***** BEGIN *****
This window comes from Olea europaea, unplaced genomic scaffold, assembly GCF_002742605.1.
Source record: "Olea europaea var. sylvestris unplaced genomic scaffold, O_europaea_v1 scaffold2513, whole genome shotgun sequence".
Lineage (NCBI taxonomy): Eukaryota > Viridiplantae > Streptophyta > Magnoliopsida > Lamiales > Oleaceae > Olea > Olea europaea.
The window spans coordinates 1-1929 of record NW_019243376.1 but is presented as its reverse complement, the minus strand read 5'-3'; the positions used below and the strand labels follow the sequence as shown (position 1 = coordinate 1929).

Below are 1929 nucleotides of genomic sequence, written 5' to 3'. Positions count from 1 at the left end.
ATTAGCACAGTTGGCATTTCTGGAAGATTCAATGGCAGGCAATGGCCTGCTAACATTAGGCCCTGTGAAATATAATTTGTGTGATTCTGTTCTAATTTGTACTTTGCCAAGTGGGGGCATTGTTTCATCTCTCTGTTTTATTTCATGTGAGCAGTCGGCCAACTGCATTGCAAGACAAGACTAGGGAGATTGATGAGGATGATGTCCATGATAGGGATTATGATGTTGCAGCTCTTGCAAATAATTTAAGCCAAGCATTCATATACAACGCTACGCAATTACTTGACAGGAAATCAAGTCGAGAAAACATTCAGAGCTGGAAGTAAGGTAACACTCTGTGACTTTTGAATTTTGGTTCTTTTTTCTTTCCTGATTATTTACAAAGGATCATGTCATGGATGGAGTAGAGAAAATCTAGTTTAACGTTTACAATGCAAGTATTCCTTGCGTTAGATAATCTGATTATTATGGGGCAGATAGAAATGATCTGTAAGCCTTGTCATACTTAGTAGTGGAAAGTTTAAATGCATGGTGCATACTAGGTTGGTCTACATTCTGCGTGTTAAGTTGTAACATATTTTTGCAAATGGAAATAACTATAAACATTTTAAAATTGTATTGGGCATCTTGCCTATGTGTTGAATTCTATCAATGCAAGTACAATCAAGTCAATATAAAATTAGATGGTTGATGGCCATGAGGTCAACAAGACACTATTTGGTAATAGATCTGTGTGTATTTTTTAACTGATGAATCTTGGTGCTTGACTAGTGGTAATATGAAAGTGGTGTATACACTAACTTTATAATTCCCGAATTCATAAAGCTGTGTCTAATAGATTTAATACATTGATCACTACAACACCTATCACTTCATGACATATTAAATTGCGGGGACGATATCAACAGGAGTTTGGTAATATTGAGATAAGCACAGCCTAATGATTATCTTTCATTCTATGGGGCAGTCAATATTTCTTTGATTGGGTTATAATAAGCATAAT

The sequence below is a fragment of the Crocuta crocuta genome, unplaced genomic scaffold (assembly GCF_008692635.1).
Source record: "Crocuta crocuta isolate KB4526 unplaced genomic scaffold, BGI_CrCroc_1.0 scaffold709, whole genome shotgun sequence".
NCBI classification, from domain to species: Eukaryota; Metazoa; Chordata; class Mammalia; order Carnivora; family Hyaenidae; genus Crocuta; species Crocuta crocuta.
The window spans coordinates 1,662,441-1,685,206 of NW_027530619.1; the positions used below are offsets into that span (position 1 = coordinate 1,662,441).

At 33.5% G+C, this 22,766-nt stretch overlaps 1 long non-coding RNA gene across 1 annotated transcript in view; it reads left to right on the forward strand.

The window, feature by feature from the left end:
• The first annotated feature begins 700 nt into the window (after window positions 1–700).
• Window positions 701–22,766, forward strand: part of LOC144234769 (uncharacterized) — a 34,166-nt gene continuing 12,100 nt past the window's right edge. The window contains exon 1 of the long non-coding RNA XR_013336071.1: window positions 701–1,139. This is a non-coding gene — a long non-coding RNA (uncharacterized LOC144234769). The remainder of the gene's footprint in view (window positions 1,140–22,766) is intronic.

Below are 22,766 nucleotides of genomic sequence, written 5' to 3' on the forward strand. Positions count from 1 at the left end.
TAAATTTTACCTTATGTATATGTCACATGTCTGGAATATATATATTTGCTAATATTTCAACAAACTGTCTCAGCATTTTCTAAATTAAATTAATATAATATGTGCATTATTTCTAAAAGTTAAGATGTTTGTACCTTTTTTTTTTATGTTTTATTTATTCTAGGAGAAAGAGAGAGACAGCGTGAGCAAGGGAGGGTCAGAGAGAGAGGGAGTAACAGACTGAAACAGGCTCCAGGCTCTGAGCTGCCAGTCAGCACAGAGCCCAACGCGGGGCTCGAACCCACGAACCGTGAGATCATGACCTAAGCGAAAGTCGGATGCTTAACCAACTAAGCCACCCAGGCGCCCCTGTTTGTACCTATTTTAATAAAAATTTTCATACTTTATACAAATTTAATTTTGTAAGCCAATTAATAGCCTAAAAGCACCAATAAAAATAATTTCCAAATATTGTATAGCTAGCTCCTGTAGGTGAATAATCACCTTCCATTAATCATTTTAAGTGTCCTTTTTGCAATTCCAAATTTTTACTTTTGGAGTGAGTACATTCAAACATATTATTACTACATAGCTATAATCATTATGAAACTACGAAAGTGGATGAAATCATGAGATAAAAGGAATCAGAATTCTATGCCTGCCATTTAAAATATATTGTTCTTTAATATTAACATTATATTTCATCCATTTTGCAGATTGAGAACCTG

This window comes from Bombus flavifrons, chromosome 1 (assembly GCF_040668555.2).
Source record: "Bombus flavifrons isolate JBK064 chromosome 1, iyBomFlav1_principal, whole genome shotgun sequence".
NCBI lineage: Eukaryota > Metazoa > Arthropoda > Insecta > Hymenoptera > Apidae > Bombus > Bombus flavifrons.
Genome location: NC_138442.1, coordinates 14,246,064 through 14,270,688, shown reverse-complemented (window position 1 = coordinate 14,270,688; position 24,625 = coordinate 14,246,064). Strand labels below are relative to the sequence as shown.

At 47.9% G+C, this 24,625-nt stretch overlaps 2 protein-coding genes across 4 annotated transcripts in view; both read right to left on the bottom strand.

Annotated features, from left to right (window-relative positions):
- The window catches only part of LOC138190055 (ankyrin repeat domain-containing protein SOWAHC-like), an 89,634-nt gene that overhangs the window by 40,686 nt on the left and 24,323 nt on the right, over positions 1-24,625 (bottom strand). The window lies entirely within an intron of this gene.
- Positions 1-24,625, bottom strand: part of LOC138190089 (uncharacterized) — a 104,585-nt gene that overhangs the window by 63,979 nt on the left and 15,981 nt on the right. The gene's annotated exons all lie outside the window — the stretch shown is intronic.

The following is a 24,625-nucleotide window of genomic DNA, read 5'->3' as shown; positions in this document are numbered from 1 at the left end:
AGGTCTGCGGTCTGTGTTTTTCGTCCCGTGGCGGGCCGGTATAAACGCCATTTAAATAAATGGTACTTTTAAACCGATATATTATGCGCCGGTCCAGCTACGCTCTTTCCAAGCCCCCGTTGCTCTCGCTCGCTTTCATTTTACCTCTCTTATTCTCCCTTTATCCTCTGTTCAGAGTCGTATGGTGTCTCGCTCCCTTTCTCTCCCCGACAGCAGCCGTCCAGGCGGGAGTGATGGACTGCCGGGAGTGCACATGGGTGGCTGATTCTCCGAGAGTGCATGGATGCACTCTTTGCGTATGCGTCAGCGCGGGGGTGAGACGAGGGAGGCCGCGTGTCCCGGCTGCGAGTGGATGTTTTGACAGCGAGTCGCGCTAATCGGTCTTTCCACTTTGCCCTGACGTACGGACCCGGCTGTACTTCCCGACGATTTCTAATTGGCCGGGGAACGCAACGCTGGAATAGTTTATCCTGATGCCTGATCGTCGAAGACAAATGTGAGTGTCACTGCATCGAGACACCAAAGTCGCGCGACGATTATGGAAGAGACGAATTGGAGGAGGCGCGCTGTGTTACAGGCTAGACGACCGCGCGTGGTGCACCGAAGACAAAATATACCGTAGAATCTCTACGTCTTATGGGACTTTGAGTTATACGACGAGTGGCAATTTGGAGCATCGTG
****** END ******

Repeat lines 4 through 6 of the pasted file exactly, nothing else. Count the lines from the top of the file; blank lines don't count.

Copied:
The window spans coordinates 1-1929 of record NW_019243376.1 but is presented as its reverse complement, the minus strand read 5'-3'; the positions used below and the strand labels follow the sequence as shown (position 1 = coordinate 1929).

Below are 1929 nucleotides of genomic sequence, written 5' to 3'. Positions count from 1 at the left end.
ATTAGCACAGTTGGCATTTCTGGAAGATTCAATGGCAGGCAATGGCCTGCTAACATTAGGCCCTGTGAAATATAATTTGTGTGATTCTGTTCTAATTTGTACTTTGCCAAGTGGGGGCATTGTTTCATCTCTCTGTTTTATTTCATGTGAGCAGTCGGCCAACTGCATTGCAAGACAAGACTAGGGAGATTGATGAGGATGATGTCCATGATAGGGATTATGATGTTGCAGCTCTTGCAAATAATTTAAGCCAAGCATTCATATACAACGCTACGCAATTACTTGACAGGAAATCAAGTCGAGAAAACATTCAGAGCTGGAAGTAAGGTAACACTCTGTGACTTTTGAATTTTGGTTCTTTTTTCTTTCCTGATTATTTACAAAGGATCATGTCATGGATGGAGTAGAGAAAATCTAGTTTAACGTTTACAATGCAAGTATTCCTTGCGTTAGATAATCTGATTATTATGGGGCAGATAGAAATGATCTGTAAGCCTTGTCATACTTAGTAGTGGAAAGTTTAAATGCATGGTGCATACTAGGTTGGTCTACATTCTGCGTGTTAAGTTGTAACATATTTTTGCAAATGGAAATAACTATAAACATTTTAAAATTGTATTGGGCATCTTGCCTATGTGTTGAATTCTATCAATGCAAGTACAATCAAGTCAATATAAAATTAGATGGTTGATGGCCATGAGGTCAACAAGACACTATTTGGTAATAGATCTGTGTGTATTTTTTAACTGATGAATCTTGGTGCTTGACTAGTGGTAATATGAAAGTGGTGTATACACTAACTTTATAATTCCCGAATTCATAAAGCTGTGTCTAATAGATTTAATACATTGATCACTACAACACCTATCACTTCATGACATATTAAATTGCGGGGACGATATCAACAGGAGTTTGGTAATATTGAGATAAGCACAGCCTAATGATTATCTTTCATTCTATGGGGCAGTCAATATTTCTTTGATTGGGTTATAATAAGCATAAT